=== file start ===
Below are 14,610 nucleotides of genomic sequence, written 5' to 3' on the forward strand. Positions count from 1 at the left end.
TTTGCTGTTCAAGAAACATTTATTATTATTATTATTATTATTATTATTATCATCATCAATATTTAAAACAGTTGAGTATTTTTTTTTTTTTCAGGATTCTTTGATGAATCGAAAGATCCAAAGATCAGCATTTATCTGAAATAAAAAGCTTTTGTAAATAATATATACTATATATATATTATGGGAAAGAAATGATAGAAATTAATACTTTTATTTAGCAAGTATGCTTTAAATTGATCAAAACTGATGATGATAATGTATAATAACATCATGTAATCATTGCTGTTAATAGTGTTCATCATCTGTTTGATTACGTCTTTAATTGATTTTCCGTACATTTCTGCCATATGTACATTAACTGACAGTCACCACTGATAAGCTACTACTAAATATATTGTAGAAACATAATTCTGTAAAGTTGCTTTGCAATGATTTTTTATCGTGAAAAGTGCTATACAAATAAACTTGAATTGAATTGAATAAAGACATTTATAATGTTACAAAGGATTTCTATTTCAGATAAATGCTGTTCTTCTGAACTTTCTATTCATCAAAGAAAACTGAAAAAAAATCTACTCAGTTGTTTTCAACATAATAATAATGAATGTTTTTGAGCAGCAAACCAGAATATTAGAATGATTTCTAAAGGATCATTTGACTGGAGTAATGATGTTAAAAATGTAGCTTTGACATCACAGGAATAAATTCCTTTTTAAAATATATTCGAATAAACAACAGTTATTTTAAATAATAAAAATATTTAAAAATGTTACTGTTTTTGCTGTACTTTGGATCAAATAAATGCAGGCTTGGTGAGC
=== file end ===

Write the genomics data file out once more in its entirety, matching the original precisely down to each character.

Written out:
Below are 14,610 nucleotides of genomic sequence, written 5' to 3' on the forward strand. Positions count from 1 at the left end.
TTTGCTGTTCAAGAAACATTTATTATTATTATTATTATTATTATTATTATCATCATCAATATTTAAAACAGTTGAGTATTTTTTTTTTTTTCAGGATTCTTTGATGAATCGAAAGATCCAAAGATCAGCATTTATCTGAAATAAAAAGCTTTTGTAAATAATATATACTATATATATATTATGGGAAAGAAATGATAGAAATTAATACTTTTATTTAGCAAGTATGCTTTAAATTGATCAAAACTGATGATGATAATGTATAATAACATCATGTAATCATTGCTGTTAATAGTGTTCATCATCTGTTTGATTACGTCTTTAATTGATTTTCCGTACATTTCTGCCATATGTACATTAACTGACAGTCACCACTGATAAGCTACTACTAAATATATTGTAGAAACATAATTCTGTAAAGTTGCTTTGCAATGATTTTTTATCGTGAAAAGTGCTATACAAATAAACTTGAATTGAATTGAATAAAGACATTTATAATGTTACAAAGGATTTCTATTTCAGATAAATGCTGTTCTTCTGAACTTTCTATTCATCAAAGAAAACTGAAAAAAAATCTACTCAGTTGTTTTCAACATAATAATAATGAATGTTTTTGAGCAGCAAACCAGAATATTAGAATGATTTCTAAAGGATCATTTGACTGGAGTAATGATGTTAAAAATGTAGCTTTGACATCACAGGAATAAATTCCTTTTTAAAATATATTCGAATAAACAACAGTTATTTTAAATAATAAAAATATTTAAAAATGTTACTGTTTTTGCTGTACTTTGGATCAAATAAATGCAGGCTTGGTGAGC